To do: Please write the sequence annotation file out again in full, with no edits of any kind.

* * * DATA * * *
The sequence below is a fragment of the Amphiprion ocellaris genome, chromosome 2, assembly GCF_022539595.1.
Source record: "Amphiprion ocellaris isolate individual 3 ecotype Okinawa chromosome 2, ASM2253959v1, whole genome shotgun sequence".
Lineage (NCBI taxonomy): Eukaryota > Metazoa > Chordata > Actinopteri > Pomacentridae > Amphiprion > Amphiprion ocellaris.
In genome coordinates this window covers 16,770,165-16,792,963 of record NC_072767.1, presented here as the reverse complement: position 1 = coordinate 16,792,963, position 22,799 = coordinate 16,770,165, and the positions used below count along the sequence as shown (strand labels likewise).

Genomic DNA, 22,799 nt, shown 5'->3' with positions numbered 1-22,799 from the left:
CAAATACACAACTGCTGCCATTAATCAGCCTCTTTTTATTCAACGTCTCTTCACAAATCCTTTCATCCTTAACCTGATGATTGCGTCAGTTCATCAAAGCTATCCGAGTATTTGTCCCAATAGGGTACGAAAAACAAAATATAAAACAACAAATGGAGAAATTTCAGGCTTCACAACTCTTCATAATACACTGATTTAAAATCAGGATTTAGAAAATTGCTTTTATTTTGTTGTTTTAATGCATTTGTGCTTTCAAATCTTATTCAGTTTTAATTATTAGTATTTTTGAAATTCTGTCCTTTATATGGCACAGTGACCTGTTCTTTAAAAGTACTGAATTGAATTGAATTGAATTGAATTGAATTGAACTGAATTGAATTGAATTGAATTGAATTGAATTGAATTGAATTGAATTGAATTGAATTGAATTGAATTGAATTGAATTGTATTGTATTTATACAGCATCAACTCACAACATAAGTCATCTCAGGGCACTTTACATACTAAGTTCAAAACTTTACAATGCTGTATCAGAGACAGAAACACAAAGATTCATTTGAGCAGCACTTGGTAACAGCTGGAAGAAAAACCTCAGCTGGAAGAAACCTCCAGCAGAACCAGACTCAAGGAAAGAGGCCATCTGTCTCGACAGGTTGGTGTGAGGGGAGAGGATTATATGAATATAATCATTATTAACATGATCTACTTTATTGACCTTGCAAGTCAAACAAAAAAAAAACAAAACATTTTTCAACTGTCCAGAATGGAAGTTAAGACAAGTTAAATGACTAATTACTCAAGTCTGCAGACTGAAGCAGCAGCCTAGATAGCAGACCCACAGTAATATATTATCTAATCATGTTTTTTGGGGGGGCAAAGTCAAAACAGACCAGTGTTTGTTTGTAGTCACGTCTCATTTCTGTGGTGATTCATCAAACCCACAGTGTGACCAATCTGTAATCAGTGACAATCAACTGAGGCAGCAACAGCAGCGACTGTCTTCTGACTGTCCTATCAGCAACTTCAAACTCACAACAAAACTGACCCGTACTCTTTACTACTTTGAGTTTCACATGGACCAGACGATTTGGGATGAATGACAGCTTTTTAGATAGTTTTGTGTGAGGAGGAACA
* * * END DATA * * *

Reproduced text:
The sequence below is a fragment of the Amphiprion ocellaris genome, chromosome 2, assembly GCF_022539595.1.
Source record: "Amphiprion ocellaris isolate individual 3 ecotype Okinawa chromosome 2, ASM2253959v1, whole genome shotgun sequence".
Lineage (NCBI taxonomy): Eukaryota > Metazoa > Chordata > Actinopteri > Pomacentridae > Amphiprion > Amphiprion ocellaris.
In genome coordinates this window covers 16,770,165-16,792,963 of record NC_072767.1, presented here as the reverse complement: position 1 = coordinate 16,792,963, position 22,799 = coordinate 16,770,165, and the positions used below count along the sequence as shown (strand labels likewise).

Genomic DNA, 22,799 nt, shown 5'->3' with positions numbered 1-22,799 from the left:
CAAATACACAACTGCTGCCATTAATCAGCCTCTTTTTATTCAACGTCTCTTCACAAATCCTTTCATCCTTAACCTGATGATTGCGTCAGTTCATCAAAGCTATCCGAGTATTTGTCCCAATAGGGTACGAAAAACAAAATATAAAACAACAAATGGAGAAATTTCAGGCTTCACAACTCTTCATAATACACTGATTTAAAATCAGGATTTAGAAAATTGCTTTTATTTTGTTGTTTTAATGCATTTGTGCTTTCAAATCTTATTCAGTTTTAATTATTAGTATTTTTGAAATTCTGTCCTTTATATGGCACAGTGACCTGTTCTTTAAAAGTACTGAATTGAATTGAATTGAATTGAATTGAATTGAACTGAATTGAATTGAATTGAATTGAATTGAATTGAATTGAATTGAATTGAATTGAATTGAATTGAATTGAATTGAATTGTATTGTATTTATACAGCATCAACTCACAACATAAGTCATCTCAGGGCACTTTACATACTAAGTTCAAAACTTTACAATGCTGTATCAGAGACAGAAACACAAAGATTCATTTGAGCAGCACTTGGTAACAGCTGGAAGAAAAACCTCAGCTGGAAGAAACCTCCAGCAGAACCAGACTCAAGGAAAGAGGCCATCTGTCTCGACAGGTTGGTGTGAGGGGAGAGGATTATATGAATATAATCATTATTAACATGATCTACTTTATTGACCTTGCAAGTCAAACAAAAAAAAAACAAAACATTTTTCAACTGTCCAGAATGGAAGTTAAGACAAGTTAAATGACTAATTACTCAAGTCTGCAGACTGAAGCAGCAGCCTAGATAGCAGACCCACAGTAATATATTATCTAATCATGTTTTTTGGGGGGGCAAAGTCAAAACAGACCAGTGTTTGTTTGTAGTCACGTCTCATTTCTGTGGTGATTCATCAAACCCACAGTGTGACCAATCTGTAATCAGTGACAATCAACTGAGGCAGCAACAGCAGCGACTGTCTTCTGACTGTCCTATCAGCAACTTCAAACTCACAACAAAACTGACCCGTACTCTTTACTACTTTGAGTTTCACATGGACCAGACGATTTGGGATGAATGACAGCTTTTTAGATAGTTTTGTGTGAGGAGGAACA